There are a million other small ways in which NTs are subtly advantaged, ways that are invisible to NTs (it is the nature of privilege, the privileged group does not see it).

We are forced to use our conscious mind to understand people. Often, this results in a *better* understanding, eventually, although one that often still misses subtle social niceties and the like. Because we're surrounded by people who are different than us, we're forced to gain a broader (even if sometimes shallower) understanding. Just look at your typical liberal and conservative arguing, for example. Rarely does either really understand the other's view, and instead reads malevolence or stupidity in the other. (to be continued - my comment exceeded LJ's character limit)

Edited at 2009-12-18 01:29 pm (UTC)
christinaathena
Dec. 18th, 2009 01:30 pm (UTC)
Part II


I think a lot of the diagnostic traits of autism/asperger's are not actually inherent to the neurotype, but are coping mechanisms developed to deal with the clash between oneself and a society not built for oneself. So, if autism were the norm, we'd be a very different group. In fact, I think in many ways - especially in social aspects - we'd be just the same as the neurotypical majority in our present day society. I've seen much of the same clique-forming and even (to a certain extent) groupthink in Asperger's communities as in NT communities. It's not as common offline because it's rare to have large groups of aspies/auties. And, with most of us having grown up the only one of our kind in our circles, we've had time to develop a greater since of individuality, and to prize non-conformity more. And since we often had to learn social conventions by conscious reasoning, rather than unconscious acquisition, those conventions are often more obviously artificial to us (I remember being shocked when I realized that most people didn't realize how odd and artificial many of our social conventions were ^_^). But if we lived in a society that catered to our particular learning styles, our particular sensory comforts, we, too, would absorb social conventions as readily as the NTs in our society, and probably internalize them to the same degree.

I'm very skeptical that there's any inherent difference in socialization between aspies and NTs. I think NTs just have so many advantages in our society that they *seem* superior to us in those areas. But that would be like looking at how men fill high social positions disproportionately and concluding that men must be superior at leadership. But, except to sexists, that's obviously untrue, and we recognize that society privileges men over women.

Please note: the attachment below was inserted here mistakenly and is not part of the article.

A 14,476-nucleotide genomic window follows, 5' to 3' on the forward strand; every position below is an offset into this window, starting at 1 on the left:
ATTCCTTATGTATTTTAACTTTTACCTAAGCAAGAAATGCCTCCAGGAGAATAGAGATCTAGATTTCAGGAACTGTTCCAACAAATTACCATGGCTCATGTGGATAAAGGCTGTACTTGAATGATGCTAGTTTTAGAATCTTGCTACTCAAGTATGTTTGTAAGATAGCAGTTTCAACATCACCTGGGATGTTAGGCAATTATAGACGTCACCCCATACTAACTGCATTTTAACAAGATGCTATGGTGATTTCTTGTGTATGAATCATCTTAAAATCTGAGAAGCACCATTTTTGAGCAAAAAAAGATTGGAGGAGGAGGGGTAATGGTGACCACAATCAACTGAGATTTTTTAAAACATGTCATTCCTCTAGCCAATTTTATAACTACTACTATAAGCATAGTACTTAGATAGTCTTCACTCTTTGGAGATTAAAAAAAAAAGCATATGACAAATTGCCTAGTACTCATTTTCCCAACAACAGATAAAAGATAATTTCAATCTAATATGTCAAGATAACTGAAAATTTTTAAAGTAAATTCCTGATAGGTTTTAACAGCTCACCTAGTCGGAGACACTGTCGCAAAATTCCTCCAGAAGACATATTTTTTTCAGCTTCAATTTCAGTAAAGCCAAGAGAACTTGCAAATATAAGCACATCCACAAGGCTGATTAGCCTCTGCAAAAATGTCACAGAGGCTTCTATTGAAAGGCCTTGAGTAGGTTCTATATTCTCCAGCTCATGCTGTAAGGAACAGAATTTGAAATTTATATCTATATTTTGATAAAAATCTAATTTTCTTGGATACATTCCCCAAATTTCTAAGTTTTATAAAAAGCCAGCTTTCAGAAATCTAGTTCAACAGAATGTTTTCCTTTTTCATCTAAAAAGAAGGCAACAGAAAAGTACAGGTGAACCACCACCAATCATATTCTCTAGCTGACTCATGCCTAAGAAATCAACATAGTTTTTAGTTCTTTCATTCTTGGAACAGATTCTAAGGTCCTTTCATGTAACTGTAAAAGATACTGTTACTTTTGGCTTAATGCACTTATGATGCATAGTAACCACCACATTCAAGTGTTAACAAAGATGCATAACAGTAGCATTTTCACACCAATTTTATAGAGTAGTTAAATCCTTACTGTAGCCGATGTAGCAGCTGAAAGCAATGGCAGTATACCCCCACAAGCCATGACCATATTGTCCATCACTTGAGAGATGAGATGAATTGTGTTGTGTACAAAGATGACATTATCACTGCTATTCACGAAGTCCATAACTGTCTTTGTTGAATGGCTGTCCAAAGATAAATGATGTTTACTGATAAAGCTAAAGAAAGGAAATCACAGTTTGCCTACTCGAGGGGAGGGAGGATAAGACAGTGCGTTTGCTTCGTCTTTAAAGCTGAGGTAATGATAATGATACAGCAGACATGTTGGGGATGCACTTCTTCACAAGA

fayanora
Dec. 18th, 2009 10:26 pm (UTC)
Re: Part II
I think a lot of the diagnostic traits of autism/asperger's are not actually inherent to the neurotype, but are coping mechanisms developed to deal with the clash between oneself and a society not built for oneself

Makes sense to me. A society of aspies would, I think, be a more open and honest one, given the ability many have of reading people like an open book, and a more peaceful society too, I think, because of the high rate of empathy. And I think it would have more focus on education and would value intelligence. Kinda like a geek society. :-D
fayanora
Dec. 18th, 2009 10:21 pm (UTC)
Hmmm... indeed. Food for thought.

I had an idea last night, but I have no idea how to make it into a story yet: a world is colonized solely by people on the autism spectrum, and a non-autistic person from another planet makes contact and has similar problems adjusting.
christinaathena
Dec. 18th, 2009 01:23 pm (UTC)
Incidentally, re: the "mutation" idea - I suspect that autism is not a single condition, that when we learn more about it, we'll discover that it's actually a number of different neurotypes that have similar manifestations. I also suspect that autism, ADD, and other alternate neurotypes are a side-effect of the evolution of the brain. Our brain has developed unusually rapidly, which suggests that certain key controlling genes have acquired greater mutability. One difference that has been found between ADD, autism, and NT brains is that brain development timing differs. In ADD, many key parts of brain development occur more slowly than in NTs, while in autism it tends to be the opposite, key parts developing more quickly. Differences in the timing of brain development - especially overall lengthening of the time involved - is one of the most important differences between human brains and chimpanzee brains. Is it any surprise, then, that in the process of lengthening brain development (to allow for greater final size) there would be a significant variation in timing?
fayanora
Dec. 18th, 2009 10:22 pm (UTC)
Cool!
drjon
Dec. 19th, 2009 02:23 am (UTC)
Perhaps the problem is that some NTs are only capable of interpreting an Aspie's viewpoint in B&W?
fayanora
Dec. 19th, 2009 02:25 am (UTC)
*Nods*
( 14 comments — Leave a comment )